Wyoming, early 1900s. Butch Cassidy and The Sundance Kid are the leaders of a band of outlaws. After a train robbery goes wrong they find themselves on the run with a posse hard on their heals. Their solution - escape to Bolivia.
George Roy Hill
After settling his differences with a Japanese PoW camp commander, a British colonel co-operates to oversee his men's construction of a railway bridge for their captors - while oblivious to a plan by the Allies to destroy it.
As Carl Black gets the opportunity to move his family out of Chicago in hope of a better life, their arrival in Beverly Hills is timed with that city's annual purge, where all crime is legal for twelve hours.
A couple off for a romantic weekend in the mountains are accosted by a biker gang. Alone in the mountains, Brea and John must defend themselves against the gang, who will stop at nothing to protect their secrets.
Johnny Hooker, a small time grifter, unknowingly steals from Doyle Lonnegan, a big time crime boss, when he pulls a standard street con. Lonnegan demands satisfaction for the insult. After his partner, Luther, is killed, Hooker flees, and seeks the help of Henry Gondorff, one of Luther's contacts, who is a master of the long con. Hooker wants to use Gondorff's expertise to take Lonnegan for an enormous sum of money to even the score, since he admits he "doesn't know enough about killing to kill him." They devise a complicated scheme and amass a talented group of other con artists who want their share of the reparations. The stakes are high in this game, and our heroes must not only deal with Lonnegan's murderous tendencies, but also other side players who want a piece of the action. To win, Hooker and Gondorff will need all their skills...and a fair amount of confidence.Written by
As soon as George Roy Hill signed on to direct, he knew that he wanted to lighten the tone. Originally, David S. Ward had written the story as a much darker tale of con men on the take. Hill, however, envisioned it as a playful homage to old Hollywood gangster films of the 1930s. See more »
The 43rd Street 'L' platform shows "A" and "B" stops, not introduced until WWII, and employs the Helvetica typeface, designed in 1957. See more »
You see that fella in the red sweather over there? His name's Donnie McCoy. Works a few of the protection rackets for Cunnaro when he's waiting for something better to happen. Donnie and I have known each other since we were six. Take a good look at that face, Floyd. Because if he ever finds out I can be beat by one lousy grifter, I'll have to kill him and every other hood who wants to muscle in on my Chicago operation.
See more »
The opening credits are animated like a storybook. See more »
The Sting, evoking a bygone era of gangsters and con men, was the deserved Best Picture of 1973. The Sting won that Oscar plus a whole flock of technical awards. One award it didn't win was for Robert Redford as Best Actor.
That must have been tough for the Academy voters because to single out Redford as opposed to Paul Newman must have felt a bit unjust. For though Newman was nominated many times over his career and finally did win for The Color of Money, did not get a nomination for The Sting.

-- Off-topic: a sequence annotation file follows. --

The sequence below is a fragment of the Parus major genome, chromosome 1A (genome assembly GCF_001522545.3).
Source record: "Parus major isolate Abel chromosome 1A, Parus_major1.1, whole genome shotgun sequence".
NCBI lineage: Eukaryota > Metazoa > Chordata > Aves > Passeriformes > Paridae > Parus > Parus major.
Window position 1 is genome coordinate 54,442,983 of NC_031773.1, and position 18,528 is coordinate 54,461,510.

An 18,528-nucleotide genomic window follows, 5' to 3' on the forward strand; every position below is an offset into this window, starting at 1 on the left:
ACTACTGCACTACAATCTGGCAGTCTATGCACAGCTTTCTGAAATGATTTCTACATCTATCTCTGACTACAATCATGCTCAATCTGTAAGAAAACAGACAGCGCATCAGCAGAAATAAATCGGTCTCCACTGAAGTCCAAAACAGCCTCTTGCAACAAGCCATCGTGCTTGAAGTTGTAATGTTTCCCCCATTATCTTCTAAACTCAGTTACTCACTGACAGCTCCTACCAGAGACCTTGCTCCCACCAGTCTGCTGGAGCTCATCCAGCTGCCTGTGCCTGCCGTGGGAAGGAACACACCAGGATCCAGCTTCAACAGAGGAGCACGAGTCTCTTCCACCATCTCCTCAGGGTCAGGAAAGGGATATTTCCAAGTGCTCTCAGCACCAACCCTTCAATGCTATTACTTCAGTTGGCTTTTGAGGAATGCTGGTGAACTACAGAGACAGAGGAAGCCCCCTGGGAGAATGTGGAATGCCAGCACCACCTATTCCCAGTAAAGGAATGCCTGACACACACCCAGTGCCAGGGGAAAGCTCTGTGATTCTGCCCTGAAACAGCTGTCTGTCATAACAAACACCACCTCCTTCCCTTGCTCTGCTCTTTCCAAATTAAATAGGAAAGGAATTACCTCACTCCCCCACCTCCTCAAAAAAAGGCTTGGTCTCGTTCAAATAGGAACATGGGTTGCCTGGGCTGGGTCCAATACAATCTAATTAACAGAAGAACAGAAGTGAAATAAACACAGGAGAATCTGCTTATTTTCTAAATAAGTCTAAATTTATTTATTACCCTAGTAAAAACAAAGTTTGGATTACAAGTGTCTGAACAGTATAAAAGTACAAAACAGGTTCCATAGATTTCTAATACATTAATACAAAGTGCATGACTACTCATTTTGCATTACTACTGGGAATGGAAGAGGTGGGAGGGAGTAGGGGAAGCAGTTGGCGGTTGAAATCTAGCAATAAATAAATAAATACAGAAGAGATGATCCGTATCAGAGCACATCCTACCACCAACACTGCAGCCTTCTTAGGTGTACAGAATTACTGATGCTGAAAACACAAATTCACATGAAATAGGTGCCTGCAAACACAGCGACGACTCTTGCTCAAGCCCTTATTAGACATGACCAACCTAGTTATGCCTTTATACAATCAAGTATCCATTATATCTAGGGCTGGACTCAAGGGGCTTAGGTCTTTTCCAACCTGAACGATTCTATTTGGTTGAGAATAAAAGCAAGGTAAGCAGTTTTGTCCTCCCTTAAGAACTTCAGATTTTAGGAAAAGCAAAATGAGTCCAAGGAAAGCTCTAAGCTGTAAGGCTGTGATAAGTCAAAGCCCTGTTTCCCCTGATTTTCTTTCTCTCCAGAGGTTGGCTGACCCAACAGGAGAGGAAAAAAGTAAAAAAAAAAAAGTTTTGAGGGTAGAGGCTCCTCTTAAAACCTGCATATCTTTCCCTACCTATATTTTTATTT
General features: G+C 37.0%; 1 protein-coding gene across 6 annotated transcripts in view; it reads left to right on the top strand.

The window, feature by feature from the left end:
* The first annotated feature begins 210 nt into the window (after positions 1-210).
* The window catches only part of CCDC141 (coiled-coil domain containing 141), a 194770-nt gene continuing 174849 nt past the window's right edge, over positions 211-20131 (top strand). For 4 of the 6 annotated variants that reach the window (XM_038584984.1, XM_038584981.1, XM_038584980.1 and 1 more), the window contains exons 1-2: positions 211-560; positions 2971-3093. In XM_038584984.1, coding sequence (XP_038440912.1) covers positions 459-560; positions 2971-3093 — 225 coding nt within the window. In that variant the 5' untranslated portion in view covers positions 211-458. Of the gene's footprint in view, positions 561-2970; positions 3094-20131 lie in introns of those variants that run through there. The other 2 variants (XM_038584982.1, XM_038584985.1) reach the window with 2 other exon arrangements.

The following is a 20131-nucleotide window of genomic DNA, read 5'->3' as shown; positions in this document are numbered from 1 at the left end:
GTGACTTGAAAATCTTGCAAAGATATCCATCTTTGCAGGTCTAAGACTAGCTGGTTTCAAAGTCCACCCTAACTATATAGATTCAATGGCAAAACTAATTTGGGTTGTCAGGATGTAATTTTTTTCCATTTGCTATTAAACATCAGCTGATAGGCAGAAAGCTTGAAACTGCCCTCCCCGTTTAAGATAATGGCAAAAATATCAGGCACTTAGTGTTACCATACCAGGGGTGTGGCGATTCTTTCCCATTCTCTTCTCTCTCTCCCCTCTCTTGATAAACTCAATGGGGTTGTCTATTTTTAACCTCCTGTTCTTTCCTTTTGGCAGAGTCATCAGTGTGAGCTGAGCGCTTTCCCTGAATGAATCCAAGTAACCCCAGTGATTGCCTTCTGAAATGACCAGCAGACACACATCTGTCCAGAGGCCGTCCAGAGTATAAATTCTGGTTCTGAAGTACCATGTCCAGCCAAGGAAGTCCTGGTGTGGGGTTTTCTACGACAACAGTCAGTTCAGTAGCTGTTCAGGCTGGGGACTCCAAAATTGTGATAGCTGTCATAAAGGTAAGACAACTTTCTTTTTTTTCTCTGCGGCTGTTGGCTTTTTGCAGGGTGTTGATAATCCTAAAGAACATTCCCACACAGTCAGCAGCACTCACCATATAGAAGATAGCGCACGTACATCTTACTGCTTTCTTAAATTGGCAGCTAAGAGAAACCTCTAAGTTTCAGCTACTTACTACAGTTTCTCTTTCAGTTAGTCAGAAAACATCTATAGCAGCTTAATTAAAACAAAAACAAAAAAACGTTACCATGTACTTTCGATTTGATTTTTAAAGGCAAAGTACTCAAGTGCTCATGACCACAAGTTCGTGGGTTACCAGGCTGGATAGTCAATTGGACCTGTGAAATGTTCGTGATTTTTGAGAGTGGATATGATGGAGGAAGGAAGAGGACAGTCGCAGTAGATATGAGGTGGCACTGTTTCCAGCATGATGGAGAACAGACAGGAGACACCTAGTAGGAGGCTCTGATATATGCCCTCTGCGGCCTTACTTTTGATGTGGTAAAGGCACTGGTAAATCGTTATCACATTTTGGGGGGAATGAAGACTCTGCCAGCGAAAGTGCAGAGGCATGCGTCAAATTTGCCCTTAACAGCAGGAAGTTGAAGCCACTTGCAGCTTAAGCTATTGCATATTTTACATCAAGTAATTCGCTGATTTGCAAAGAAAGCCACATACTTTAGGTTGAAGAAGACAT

Robert Redford is a small time grifter who while working a bait and switch street con takes off a numbers runner carrying the weekly take. The orders come down from the head man himself, Irish-American gangster Robert Shaw to kill those who did this as an example.
Redford's mentor, Robert Earl Jones, is in fact killed, mainly because Redford starts spending a lot of that newly acquired loot that tips them off. Redford wants revenge so he looks up big time con man Paul Newman who himself is dodging law enforcement as is Redford also.
They work the big con on Shaw and it's a beauty. The scheme they have is something to behold. They also have to do a couple of improvisations on the fly that lend a few twists to the scheme.
The costumes and sets really do evoke Chicago of the Thirties and director George Roy Hill assembles a great cast to support Newman and Redford. My favorite in the whole group is Charles Durning, who plays the brutally corrupt, but essentially dumb cop from Joliet who nearly gums up the works and has to be dealt with.
Special mention should also go to Robert Shaw. He's got a difficult part, maybe the most difficult in the film. He's not stupid, he would not have gotten to the top of the rackets if he was. But he also has to show that hint of human weakness that Newman, Redford, and the whole mob they assemble that makes him vulnerable to the con.
During the sixties and seventies Robert Shaw was really coming into his own as a player, getting more and more acclaim for his work. His early death was a real tragedy, there was so much more he could have been doing.
Can't also forget another co-star in this film, the ragtime music of Scott Joplin that was used to score The Sting. It probably is what most people remember about The Sting. Music from the Theodore Roosevelt era, scoring a film set in the Franklin Roosevelt era made while Nixon was president. Strange, but it actually works.
The Sting still works wonders today.
30 of 37 people found this review helpful.
Was this review helpful to you?
| Report this